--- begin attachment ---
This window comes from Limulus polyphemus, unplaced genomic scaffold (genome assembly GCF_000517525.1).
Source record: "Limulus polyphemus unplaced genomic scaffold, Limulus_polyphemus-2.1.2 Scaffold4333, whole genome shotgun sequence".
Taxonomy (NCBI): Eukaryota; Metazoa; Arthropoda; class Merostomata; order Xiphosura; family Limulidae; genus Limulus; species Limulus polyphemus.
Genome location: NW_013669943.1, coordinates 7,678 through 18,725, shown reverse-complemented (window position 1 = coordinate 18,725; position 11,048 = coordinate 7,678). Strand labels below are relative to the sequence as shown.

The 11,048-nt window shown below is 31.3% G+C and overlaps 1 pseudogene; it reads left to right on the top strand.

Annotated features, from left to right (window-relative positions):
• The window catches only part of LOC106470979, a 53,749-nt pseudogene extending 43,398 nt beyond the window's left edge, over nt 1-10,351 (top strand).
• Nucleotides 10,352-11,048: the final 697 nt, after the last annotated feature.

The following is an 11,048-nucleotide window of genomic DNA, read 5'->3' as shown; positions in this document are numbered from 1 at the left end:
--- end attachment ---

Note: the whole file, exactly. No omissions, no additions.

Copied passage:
This window comes from Limulus polyphemus, unplaced genomic scaffold (genome assembly GCF_000517525.1).
Source record: "Limulus polyphemus unplaced genomic scaffold, Limulus_polyphemus-2.1.2 Scaffold4333, whole genome shotgun sequence".
Taxonomy (NCBI): Eukaryota; Metazoa; Arthropoda; class Merostomata; order Xiphosura; family Limulidae; genus Limulus; species Limulus polyphemus.
Genome location: NW_013669943.1, coordinates 7,678 through 18,725, shown reverse-complemented (window position 1 = coordinate 18,725; position 11,048 = coordinate 7,678). Strand labels below are relative to the sequence as shown.

The 11,048-nt window shown below is 31.3% G+C and overlaps 1 pseudogene; it reads left to right on the top strand.

Annotated features, from left to right (window-relative positions):
• The window catches only part of LOC106470979, a 53,749-nt pseudogene extending 43,398 nt beyond the window's left edge, over nt 1-10,351 (top strand).
• Nucleotides 10,352-11,048: the final 697 nt, after the last annotated feature.

The following is an 11,048-nucleotide window of genomic DNA, read 5'->3' as shown; positions in this document are numbered from 1 at the left end: